After the winter, fencing along the top of the cliffs is hanging over the edge in two locations. 



The trail has been redirected in several places already.


Work will have to be done on the trail before tourist season begins, so we are careful where we step today.


At the end of the boardwalk, by Elephant Rock, 


a road goes down to the shoreline. Irish moss harvesters will access the shoreline to collect the red algae for carrageenan, used commercially for its gelling and thickening properties. The road needs some repairs as well. We do not venture there today.


It is cold today, unlike our visit to the Cape two days previously. We dressed for the weather however and even had a picnic, warming ourselves with the hot tea. We planned our next adventure as we watched the birds gliding on the breeze.


Friday, 21 April 2017

A walk at low tide

It was a glorious spring morning as my husband and I headed for a walk along the boardwalk by the bay in Summerside, Prince Edward Island. While it was cold, the air was still, as confirmed by the reflection on the water.


Off shore, two boats headed out the bay, the first boats we've seen this year since the harbour thawed. 


They were a welcome sight. Looking out the bay towards Indian Head Lighthouse, the sea and sky blended into one.


The gulls were noisy, that gull sound which signals salt water, a familiar sound of home. 


Geese swam nearby and one commanded the attention of the others as she landed.


Two American black ducks swam around one of the streams which empties into the harbour. 


The hen and drake have large bills and round heads and stayed close together in their little stream.

Further along the boardwalk, an osprey sat on a nest atop a pole. He was scanning the area, watching the cars and walkers pass below him. 


This bird, a fish eater, nests in an ideal location, by the harbour and the streams which feed into it. This was the first time we had ever seen a bird in this nest which has been in place for years.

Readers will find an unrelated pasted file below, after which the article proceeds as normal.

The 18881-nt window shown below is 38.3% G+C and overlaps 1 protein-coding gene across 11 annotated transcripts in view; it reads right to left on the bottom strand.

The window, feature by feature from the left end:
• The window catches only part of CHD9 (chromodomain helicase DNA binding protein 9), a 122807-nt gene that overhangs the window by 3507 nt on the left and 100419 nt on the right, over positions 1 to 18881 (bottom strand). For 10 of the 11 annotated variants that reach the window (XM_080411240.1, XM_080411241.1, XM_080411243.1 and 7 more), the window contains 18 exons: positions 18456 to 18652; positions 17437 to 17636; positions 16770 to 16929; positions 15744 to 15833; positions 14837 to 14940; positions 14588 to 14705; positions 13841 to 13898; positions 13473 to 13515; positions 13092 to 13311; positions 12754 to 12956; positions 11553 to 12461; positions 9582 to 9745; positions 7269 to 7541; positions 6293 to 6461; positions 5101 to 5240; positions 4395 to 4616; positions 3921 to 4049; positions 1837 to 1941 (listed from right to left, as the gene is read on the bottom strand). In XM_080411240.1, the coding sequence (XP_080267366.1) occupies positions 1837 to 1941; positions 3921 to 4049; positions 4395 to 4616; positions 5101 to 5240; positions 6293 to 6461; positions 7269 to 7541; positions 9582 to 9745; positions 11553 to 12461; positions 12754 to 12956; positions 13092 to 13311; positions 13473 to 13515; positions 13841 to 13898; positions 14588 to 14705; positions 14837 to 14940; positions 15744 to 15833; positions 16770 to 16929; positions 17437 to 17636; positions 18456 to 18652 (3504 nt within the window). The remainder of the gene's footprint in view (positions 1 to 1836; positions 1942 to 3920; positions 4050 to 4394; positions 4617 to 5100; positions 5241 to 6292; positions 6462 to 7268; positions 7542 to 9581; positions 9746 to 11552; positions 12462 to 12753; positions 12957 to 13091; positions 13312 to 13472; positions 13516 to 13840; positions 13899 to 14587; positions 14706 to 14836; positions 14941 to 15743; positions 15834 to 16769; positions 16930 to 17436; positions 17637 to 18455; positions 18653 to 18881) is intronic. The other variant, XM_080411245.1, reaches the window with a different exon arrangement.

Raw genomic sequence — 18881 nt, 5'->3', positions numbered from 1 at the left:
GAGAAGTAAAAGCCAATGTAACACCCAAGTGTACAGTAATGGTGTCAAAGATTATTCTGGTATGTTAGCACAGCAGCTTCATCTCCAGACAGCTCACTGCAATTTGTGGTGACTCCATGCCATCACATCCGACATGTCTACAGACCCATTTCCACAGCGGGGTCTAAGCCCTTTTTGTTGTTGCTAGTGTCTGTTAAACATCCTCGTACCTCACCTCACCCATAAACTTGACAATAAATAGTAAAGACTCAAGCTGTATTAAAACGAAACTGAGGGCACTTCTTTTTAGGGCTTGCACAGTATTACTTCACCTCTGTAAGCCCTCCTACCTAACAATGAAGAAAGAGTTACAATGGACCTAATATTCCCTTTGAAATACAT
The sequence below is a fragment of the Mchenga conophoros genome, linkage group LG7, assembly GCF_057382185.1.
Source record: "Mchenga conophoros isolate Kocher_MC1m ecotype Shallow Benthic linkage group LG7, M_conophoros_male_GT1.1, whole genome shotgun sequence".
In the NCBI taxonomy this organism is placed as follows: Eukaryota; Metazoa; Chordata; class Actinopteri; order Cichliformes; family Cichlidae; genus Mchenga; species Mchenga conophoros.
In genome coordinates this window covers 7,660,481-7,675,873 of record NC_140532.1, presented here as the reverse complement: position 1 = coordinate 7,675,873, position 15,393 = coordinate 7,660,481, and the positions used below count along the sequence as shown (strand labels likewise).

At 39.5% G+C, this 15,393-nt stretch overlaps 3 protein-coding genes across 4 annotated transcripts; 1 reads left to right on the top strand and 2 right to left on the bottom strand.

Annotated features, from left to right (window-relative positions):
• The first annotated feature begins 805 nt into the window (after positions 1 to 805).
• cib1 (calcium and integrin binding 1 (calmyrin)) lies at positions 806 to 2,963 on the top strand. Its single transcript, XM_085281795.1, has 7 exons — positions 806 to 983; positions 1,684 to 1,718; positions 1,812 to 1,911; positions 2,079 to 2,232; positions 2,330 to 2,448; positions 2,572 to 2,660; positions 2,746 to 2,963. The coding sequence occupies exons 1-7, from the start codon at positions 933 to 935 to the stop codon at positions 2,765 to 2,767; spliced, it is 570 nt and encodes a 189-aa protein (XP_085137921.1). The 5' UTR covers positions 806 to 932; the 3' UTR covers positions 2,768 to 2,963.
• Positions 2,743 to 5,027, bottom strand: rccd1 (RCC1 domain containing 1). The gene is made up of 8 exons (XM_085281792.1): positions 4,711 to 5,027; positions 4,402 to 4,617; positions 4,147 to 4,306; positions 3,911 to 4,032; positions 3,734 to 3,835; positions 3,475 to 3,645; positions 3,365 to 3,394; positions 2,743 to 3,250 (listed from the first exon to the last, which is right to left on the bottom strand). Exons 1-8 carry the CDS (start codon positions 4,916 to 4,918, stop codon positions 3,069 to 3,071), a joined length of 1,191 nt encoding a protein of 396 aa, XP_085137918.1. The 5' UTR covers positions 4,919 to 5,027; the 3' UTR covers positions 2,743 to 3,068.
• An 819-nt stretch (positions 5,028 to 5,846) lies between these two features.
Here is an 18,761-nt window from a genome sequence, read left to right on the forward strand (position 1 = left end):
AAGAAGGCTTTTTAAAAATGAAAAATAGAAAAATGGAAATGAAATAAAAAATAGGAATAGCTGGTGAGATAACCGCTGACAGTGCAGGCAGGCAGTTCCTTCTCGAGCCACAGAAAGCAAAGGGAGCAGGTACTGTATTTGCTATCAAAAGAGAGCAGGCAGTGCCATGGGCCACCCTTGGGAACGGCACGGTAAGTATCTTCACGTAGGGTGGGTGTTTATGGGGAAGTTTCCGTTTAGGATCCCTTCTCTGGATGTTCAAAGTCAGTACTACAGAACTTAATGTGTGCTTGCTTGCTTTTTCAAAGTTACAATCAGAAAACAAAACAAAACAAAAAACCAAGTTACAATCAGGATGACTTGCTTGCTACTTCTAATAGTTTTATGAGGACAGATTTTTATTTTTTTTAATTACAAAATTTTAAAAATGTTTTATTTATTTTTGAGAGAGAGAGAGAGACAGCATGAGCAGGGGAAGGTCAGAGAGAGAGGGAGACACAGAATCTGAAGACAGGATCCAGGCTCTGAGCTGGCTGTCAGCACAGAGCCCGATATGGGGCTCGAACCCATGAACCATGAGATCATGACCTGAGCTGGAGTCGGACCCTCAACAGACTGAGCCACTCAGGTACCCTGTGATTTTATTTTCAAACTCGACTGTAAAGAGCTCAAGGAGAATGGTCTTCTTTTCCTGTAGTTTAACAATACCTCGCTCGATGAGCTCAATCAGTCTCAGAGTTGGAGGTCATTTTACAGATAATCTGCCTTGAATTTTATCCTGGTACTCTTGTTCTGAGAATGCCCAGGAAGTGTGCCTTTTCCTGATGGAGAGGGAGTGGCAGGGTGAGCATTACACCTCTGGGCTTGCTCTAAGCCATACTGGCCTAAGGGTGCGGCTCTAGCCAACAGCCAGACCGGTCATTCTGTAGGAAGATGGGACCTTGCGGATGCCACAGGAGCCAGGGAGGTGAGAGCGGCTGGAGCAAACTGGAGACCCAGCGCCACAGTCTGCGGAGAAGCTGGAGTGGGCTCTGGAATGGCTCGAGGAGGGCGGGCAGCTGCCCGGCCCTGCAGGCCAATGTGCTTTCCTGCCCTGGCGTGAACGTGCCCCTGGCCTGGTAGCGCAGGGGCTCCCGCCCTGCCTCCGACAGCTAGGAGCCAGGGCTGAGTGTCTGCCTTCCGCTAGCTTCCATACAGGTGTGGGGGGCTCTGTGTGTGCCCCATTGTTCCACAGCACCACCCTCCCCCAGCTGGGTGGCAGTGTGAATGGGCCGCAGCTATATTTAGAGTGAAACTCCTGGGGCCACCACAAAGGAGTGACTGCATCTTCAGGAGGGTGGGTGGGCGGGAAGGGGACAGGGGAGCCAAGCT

The city is repairing the boardwalk and area this week. Along the boardwalk itself, any boards which need to be replaced are marked with fluorescent paint to alert walkers and mark them for replacement.


The trees and limbs which were damaged are being cut and residents are free to take the wood.

Seedlings are being planted. 

From the bridge where we usually stop, only a mallard drake is swimming today. 


Where is the hen? Will we see ducklings soon? 

As many times as we have seen the squirrels, they always manage to charm us. This little one looked to be smiling at us!


We saw the beaver but could only get one photo before he dived again. However, he looks like a log in the water. 


We fear we will not get a good photo of him before the city moves him out of the area because of the flooding he causes.

On our return, we saw artwork on a lawn across the street from the boardwalk.


When you have scraps, why not use them in a creative way? It is a great addition to the area and a great place to finish to our walk.


Wednesday, 19 April 2017


Two weeks ago, in Malpeque and Darnley Basin on the north shore of Prince Edward Island, lobster traps were everywhere. The season was more than a month away.

The fishing shacks were full of traps. 


Wharfs were piled high too. 


Some traps rested against the shacks.


The basin was ice covered.


Last week, at Lot 1 on the north west tip of the island, the scene was different, as preparation for the season has ramped up. Several boats, high and dry since last fall, were being pulled to the sea. 


Flat bed trailers loaded with lobster traps were on their way to the wharf.


Meanwhile, on the wharf around Seacow Pond Harbour, some traps were ready for the season. 


The colours of the buoys, visible from the road, prompted us to stop and take in the scene. 


Dredging at the entrance to the harbour will ensure safe passage of the boats for the season


The first boats were back in the water.


Preparation is well under way now.